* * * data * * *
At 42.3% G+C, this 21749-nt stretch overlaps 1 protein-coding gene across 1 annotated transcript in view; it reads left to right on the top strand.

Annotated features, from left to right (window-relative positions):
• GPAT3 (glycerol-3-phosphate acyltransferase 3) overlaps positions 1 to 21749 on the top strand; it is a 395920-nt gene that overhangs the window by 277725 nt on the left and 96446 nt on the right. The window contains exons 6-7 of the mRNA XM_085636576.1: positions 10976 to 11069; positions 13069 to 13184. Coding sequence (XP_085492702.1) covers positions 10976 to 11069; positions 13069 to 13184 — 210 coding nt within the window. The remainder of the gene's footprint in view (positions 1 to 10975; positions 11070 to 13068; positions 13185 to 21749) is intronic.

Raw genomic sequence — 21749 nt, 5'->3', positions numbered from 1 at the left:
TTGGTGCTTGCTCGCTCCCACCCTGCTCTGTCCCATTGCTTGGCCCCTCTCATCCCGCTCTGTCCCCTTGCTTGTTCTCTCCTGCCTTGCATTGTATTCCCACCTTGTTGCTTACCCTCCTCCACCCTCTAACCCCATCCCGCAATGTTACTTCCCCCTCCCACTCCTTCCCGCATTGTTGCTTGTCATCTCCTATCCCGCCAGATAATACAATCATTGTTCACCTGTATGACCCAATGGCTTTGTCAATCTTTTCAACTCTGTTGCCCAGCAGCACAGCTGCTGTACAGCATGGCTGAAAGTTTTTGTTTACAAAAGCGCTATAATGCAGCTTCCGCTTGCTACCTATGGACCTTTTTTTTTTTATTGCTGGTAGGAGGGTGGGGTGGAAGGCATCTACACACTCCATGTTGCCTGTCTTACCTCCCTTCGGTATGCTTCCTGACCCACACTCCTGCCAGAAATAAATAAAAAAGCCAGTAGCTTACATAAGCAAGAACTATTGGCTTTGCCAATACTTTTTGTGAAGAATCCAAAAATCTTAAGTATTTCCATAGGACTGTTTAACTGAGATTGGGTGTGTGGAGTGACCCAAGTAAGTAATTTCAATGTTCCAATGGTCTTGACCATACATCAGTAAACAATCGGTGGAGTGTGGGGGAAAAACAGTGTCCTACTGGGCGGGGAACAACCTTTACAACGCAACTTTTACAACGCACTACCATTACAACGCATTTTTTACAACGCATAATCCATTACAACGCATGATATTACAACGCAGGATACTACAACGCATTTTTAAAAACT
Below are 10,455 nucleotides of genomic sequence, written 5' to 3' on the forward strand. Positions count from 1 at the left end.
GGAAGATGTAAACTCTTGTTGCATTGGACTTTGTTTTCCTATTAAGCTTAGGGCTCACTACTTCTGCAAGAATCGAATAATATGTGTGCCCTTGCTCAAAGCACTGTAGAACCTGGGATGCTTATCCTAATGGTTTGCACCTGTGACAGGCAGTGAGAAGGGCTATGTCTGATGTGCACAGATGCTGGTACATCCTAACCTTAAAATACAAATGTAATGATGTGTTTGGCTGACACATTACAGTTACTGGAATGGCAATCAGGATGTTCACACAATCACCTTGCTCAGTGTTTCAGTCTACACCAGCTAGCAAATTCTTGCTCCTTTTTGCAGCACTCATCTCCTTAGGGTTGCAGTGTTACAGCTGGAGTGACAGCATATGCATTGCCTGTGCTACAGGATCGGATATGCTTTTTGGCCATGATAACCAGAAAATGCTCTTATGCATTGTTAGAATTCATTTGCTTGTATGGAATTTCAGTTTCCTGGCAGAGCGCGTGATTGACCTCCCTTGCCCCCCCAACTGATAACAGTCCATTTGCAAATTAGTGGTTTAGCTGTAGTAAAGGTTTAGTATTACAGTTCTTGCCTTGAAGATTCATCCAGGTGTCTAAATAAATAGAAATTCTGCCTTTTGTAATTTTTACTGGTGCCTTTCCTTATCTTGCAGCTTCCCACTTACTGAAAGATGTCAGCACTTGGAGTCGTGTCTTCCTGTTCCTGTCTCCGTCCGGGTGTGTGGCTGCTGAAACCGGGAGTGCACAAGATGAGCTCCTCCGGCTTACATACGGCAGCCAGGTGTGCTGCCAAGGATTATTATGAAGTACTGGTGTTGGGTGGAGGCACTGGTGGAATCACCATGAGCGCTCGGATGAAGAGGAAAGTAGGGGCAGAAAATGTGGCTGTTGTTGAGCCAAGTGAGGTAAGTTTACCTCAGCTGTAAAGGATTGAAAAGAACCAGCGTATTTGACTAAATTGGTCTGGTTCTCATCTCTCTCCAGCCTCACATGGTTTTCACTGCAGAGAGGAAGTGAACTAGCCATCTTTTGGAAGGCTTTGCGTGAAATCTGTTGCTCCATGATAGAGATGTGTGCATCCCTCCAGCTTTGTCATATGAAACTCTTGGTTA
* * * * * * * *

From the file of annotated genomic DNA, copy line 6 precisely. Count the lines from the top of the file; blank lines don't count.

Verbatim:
Below are 10,455 nucleotides of genomic sequence, written 5' to 3' on the forward strand. Positions count from 1 at the left end.